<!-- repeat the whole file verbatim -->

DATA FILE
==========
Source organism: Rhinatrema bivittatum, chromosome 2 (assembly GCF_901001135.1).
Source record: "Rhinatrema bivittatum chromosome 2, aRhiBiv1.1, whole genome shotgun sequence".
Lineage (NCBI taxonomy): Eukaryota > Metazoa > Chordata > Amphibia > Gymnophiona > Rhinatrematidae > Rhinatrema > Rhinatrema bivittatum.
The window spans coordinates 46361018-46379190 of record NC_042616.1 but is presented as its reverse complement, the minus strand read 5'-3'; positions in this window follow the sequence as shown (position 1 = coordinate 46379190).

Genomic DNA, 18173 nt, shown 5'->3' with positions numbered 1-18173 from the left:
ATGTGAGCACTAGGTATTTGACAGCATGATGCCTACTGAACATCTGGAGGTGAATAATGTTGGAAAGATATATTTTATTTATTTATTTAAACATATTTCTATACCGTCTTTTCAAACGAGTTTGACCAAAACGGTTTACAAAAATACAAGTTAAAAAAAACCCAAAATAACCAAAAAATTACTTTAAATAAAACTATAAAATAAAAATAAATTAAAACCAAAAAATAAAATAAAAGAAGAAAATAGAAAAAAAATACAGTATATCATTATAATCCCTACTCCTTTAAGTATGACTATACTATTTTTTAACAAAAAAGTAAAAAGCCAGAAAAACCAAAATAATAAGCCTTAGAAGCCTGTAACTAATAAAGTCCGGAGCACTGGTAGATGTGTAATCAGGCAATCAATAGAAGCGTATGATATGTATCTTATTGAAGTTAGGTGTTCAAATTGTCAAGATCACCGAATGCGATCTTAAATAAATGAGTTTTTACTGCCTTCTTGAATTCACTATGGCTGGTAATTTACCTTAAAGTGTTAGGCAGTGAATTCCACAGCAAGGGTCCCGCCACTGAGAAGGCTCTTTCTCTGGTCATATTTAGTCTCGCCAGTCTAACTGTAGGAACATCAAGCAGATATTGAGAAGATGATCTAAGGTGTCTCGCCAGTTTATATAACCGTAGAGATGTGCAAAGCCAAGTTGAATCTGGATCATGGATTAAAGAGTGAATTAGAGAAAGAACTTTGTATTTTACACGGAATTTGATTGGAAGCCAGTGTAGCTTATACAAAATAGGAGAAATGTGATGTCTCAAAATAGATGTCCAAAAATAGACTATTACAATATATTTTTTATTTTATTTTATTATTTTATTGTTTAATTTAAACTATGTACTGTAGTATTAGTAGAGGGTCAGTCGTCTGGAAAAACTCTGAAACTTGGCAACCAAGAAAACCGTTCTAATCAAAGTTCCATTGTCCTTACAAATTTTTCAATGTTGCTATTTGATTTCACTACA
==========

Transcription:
Source organism: Rhinatrema bivittatum, chromosome 2 (assembly GCF_901001135.1).
Source record: "Rhinatrema bivittatum chromosome 2, aRhiBiv1.1, whole genome shotgun sequence".
Lineage (NCBI taxonomy): Eukaryota > Metazoa > Chordata > Amphibia > Gymnophiona > Rhinatrematidae > Rhinatrema > Rhinatrema bivittatum.
The window spans coordinates 46361018-46379190 of record NC_042616.1 but is presented as its reverse complement, the minus strand read 5'-3'; positions in this window follow the sequence as shown (position 1 = coordinate 46379190).

Genomic DNA, 18173 nt, shown 5'->3' with positions numbered 1-18173 from the left:
ATGTGAGCACTAGGTATTTGACAGCATGATGCCTACTGAACATCTGGAGGTGAATAATGTTGGAAAGATATATTTTATTTATTTATTTAAACATATTTCTATACCGTCTTTTCAAACGAGTTTGACCAAAACGGTTTACAAAAATACAAGTTAAAAAAAACCCAAAATAACCAAAAAATTACTTTAAATAAAACTATAAAATAAAAATAAATTAAAACCAAAAAATAAAATAAAAGAAGAAAATAGAAAAAAAATACAGTATATCATTATAATCCCTACTCCTTTAAGTATGACTATACTATTTTTTAACAAAAAAGTAAAAAGCCAGAAAAACCAAAATAATAAGCCTTAGAAGCCTGTAACTAATAAAGTCCGGAGCACTGGTAGATGTGTAATCAGGCAATCAATAGAAGCGTATGATATGTATCTTATTGAAGTTAGGTGTTCAAATTGTCAAGATCACCGAATGCGATCTTAAATAAATGAGTTTTTACTGCCTTCTTGAATTCACTATGGCTGGTAATTTACCTTAAAGTGTTAGGCAGTGAATTCCACAGCAAGGGTCCCGCCACTGAGAAGGCTCTTTCTCTGGTCATATTTAGTCTCGCCAGTCTAACTGTAGGAACATCAAGCAGATATTGAGAAGATGATCTAAGGTGTCTCGCCAGTTTATATAACCGTAGAGATGTGCAAAGCCAAGTTGAATCTGGATCATGGATTAAAGAGTGAATTAGAGAAAGAACTTTGTATTTTACACGGAATTTGATTGGAAGCCAGTGTAGCTTATACAAAATAGGAGAAATGTGATGTCTCAAAATAGATGTCCAAAAATAGACTATTACAATATATTTTTTATTTTATTTTATTATTTTATTGTTTAATTTAAACTATGTACTGTAGTATTAGTAGAGGGTCAGTCGTCTGGAAAAACTCTGAAACTTGGCAACCAAGAAAACCGTTCTAATCAAAGTTCCATTGTCCTTACAAATTTTTCAATGTTGCTATTTGATTTCACTACA